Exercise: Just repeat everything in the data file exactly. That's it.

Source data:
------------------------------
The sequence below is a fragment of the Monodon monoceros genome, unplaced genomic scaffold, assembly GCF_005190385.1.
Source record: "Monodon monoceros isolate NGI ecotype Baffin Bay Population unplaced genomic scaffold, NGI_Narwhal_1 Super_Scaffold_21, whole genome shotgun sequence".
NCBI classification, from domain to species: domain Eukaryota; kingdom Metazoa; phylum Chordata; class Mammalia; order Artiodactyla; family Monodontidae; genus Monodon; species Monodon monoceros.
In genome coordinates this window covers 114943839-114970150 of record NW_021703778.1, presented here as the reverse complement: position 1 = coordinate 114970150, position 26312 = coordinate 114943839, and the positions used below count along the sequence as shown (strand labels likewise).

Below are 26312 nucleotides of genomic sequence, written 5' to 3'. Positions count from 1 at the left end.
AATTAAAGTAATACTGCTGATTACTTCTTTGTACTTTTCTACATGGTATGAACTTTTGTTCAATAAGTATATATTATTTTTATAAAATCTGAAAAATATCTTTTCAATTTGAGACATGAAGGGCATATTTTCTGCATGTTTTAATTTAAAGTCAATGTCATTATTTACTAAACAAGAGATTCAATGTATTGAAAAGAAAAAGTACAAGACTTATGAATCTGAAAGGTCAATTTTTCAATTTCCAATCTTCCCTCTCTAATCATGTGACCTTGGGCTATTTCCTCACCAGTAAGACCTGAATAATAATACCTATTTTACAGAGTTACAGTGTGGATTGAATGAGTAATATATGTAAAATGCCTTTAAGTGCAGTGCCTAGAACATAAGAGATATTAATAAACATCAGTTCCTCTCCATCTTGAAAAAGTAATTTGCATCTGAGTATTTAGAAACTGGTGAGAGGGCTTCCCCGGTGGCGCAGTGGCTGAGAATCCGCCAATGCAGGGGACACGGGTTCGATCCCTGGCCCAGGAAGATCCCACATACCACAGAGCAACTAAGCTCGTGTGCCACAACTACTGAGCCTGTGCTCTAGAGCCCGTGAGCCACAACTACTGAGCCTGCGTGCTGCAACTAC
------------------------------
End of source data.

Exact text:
The sequence below is a fragment of the Monodon monoceros genome, unplaced genomic scaffold, assembly GCF_005190385.1.
Source record: "Monodon monoceros isolate NGI ecotype Baffin Bay Population unplaced genomic scaffold, NGI_Narwhal_1 Super_Scaffold_21, whole genome shotgun sequence".
NCBI classification, from domain to species: domain Eukaryota; kingdom Metazoa; phylum Chordata; class Mammalia; order Artiodactyla; family Monodontidae; genus Monodon; species Monodon monoceros.
In genome coordinates this window covers 114943839-114970150 of record NW_021703778.1, presented here as the reverse complement: position 1 = coordinate 114970150, position 26312 = coordinate 114943839, and the positions used below count along the sequence as shown (strand labels likewise).

Below are 26312 nucleotides of genomic sequence, written 5' to 3'. Positions count from 1 at the left end.
AATTAAAGTAATACTGCTGATTACTTCTTTGTACTTTTCTACATGGTATGAACTTTTGTTCAATAAGTATATATTATTTTTATAAAATCTGAAAAATATCTTTTCAATTTGAGACATGAAGGGCATATTTTCTGCATGTTTTAATTTAAAGTCAATGTCATTATTTACTAAACAAGAGATTCAATGTATTGAAAAGAAAAAGTACAAGACTTATGAATCTGAAAGGTCAATTTTTCAATTTCCAATCTTCCCTCTCTAATCATGTGACCTTGGGCTATTTCCTCACCAGTAAGACCTGAATAATAATACCTATTTTACAGAGTTACAGTGTGGATTGAATGAGTAATATATGTAAAATGCCTTTAAGTGCAGTGCCTAGAACATAAGAGATATTAATAAACATCAGTTCCTCTCCATCTTGAAAAAGTAATTTGCATCTGAGTATTTAGAAACTGGTGAGAGGGCTTCCCCGGTGGCGCAGTGGCTGAGAATCCGCCAATGCAGGGGACACGGGTTCGATCCCTGGCCCAGGAAGATCCCACATACCACAGAGCAACTAAGCTCGTGTGCCACAACTACTGAGCCTGTGCTCTAGAGCCCGTGAGCCACAACTACTGAGCCTGCGTGCTGCAACTAC